As portable drives have gotten physically smaller and larger in storage capacity, they’ve become an indespensible gadget for many. If you use yours to store vital and sensitive information, you need to secure that information with encryption. I should not need to tell you about the long list of problems that would arise, were you to ever misplace the drive or have it stolen.
TrueCrypt is a free and open source on-the-fly encryption utility that I cannot live without. It is very easy to use and it works on Windows Vista/XP, Mac OS X, and Linux. TrueCrypt works by providing a virtual drive to your system that you can use just as you would any other normal drive. All of the encryption takes place behind the scenes as you read/write data from/to the encrypted volume. You can either encrypt your entire USB drive, or place a file within the drive to store the encrypted volume. From the FAQ:
Q: How can I use TrueCrypt on a USB flash drive?
A: You have two options:
- Encrypt the entire USB flash drive. However, you will not be able run TrueCrypt from the USB flash drive.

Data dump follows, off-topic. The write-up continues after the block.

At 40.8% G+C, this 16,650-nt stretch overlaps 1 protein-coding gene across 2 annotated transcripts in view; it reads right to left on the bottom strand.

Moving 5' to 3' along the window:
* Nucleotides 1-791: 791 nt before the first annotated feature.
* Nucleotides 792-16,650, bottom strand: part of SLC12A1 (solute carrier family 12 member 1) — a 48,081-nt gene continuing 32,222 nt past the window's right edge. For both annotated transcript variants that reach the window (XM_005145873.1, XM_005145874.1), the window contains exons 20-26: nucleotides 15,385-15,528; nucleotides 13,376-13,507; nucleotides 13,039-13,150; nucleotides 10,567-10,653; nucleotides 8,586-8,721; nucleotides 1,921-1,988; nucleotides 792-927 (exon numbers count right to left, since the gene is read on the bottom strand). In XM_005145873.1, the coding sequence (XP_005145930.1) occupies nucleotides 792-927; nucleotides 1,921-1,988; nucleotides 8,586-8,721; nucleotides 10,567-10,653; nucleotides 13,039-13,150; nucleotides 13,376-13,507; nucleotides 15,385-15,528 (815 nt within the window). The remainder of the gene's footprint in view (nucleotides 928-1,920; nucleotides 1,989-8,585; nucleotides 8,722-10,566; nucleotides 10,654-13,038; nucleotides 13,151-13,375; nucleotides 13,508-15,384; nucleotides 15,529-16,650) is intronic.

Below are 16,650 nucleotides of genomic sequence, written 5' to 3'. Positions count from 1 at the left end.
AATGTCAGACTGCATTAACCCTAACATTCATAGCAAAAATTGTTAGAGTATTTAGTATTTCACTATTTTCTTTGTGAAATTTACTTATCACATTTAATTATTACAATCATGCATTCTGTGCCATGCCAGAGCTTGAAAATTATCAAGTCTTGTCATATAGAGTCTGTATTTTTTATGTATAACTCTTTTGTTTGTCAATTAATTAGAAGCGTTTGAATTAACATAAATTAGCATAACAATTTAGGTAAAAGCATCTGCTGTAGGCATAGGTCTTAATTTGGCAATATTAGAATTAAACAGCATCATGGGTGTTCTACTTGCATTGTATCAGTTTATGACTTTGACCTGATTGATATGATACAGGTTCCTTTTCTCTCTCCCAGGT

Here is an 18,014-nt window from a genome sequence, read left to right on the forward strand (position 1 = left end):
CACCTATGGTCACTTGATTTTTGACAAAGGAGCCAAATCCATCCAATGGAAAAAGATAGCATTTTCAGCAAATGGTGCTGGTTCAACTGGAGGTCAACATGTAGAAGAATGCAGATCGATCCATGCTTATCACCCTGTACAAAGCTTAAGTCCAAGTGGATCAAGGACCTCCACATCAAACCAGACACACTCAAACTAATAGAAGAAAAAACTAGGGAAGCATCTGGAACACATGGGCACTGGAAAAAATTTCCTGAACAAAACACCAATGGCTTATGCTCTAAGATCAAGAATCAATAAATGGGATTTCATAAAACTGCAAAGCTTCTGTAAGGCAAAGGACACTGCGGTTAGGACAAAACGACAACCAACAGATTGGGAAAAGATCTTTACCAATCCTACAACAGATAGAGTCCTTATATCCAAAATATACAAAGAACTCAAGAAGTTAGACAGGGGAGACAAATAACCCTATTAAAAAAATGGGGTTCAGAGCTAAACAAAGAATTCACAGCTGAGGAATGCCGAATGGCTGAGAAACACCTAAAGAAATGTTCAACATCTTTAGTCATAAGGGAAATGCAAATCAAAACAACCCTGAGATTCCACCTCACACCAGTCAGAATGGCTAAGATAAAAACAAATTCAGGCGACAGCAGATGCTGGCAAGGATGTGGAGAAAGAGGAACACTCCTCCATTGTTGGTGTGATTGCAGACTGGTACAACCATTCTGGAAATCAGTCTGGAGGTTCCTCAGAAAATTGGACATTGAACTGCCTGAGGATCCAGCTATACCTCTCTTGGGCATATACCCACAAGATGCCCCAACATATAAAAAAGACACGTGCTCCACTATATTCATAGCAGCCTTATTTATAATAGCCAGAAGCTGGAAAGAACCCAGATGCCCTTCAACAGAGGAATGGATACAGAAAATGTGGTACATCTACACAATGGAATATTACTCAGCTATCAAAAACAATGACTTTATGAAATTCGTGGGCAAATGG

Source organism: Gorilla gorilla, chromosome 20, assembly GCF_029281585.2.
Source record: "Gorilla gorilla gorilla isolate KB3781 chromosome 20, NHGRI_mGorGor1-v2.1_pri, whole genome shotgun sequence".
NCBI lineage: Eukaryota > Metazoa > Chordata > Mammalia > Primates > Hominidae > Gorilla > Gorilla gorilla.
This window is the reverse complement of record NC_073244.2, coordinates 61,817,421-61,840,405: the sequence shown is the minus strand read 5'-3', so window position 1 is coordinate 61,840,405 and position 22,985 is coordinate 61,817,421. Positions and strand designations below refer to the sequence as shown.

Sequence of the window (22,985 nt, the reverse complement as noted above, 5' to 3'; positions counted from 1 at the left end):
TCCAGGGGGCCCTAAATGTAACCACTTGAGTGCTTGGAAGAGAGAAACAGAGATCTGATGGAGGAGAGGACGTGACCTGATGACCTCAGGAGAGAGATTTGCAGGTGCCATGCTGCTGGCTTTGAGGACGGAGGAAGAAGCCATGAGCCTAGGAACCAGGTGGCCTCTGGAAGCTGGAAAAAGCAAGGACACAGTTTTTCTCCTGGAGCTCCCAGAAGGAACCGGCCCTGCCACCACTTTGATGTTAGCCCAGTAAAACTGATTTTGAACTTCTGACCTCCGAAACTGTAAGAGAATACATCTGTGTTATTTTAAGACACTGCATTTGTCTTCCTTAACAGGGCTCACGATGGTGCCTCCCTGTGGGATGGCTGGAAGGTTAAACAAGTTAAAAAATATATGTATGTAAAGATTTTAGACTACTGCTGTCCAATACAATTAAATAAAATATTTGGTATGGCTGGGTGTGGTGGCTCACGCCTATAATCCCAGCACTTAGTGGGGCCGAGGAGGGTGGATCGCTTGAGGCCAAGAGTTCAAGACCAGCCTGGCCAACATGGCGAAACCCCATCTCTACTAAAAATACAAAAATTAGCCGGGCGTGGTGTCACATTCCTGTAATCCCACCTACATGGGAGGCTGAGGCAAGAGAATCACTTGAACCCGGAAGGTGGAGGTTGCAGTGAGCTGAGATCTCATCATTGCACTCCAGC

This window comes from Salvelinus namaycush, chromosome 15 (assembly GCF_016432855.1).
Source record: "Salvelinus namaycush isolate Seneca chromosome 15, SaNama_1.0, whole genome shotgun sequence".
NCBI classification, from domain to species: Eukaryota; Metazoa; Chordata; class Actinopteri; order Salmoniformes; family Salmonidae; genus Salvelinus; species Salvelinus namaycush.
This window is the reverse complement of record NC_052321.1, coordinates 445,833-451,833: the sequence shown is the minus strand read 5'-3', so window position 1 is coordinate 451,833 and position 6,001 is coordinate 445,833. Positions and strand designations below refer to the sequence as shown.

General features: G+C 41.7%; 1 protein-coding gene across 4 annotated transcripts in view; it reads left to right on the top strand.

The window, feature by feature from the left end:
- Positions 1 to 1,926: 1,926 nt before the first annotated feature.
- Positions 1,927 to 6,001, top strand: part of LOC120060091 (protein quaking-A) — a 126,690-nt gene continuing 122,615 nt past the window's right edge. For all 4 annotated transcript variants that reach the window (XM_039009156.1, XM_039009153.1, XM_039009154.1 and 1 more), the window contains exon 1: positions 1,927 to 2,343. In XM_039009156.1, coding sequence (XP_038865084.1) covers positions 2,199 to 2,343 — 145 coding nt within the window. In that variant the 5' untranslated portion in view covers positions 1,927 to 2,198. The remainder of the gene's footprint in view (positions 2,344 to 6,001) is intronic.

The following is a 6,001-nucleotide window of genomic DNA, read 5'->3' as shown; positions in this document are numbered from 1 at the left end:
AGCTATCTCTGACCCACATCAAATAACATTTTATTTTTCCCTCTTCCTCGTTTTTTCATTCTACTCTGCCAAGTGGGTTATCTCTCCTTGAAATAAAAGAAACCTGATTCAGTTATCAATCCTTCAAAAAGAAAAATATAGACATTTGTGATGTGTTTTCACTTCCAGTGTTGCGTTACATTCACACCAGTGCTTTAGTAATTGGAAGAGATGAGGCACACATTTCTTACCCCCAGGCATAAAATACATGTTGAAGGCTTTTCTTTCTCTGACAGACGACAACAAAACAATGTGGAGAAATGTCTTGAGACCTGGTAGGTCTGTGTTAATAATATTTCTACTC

Note: Windows does not support multiple partitions on USB flash drives.
- Create a TrueCrypt file container on the USB flash drive (for information on how to do so, see the chapter Beginner’s Tutorial, in the TrueCrypt User Guide). If you leave enough space on the USB flash drive (choose an appropriate size for the TrueCrypt container), you will also be able to store TrueCrypt on the USB flash drive (along with the container – not in the container) and you will be able to run TrueCrypt from the USB flash drive (see also the chapter Traveler Mode in the TrueCrypt User Guide).
TrueCrypt is an excellent utility and it will even encrypt a system volume (where you have your operating system installed). My only complaint about this feature is that only Windows system drives are supported. You would think an open source project would support such a feature on Linux before it would Windows. In any case, it’s a great tool to have when you’re on the go.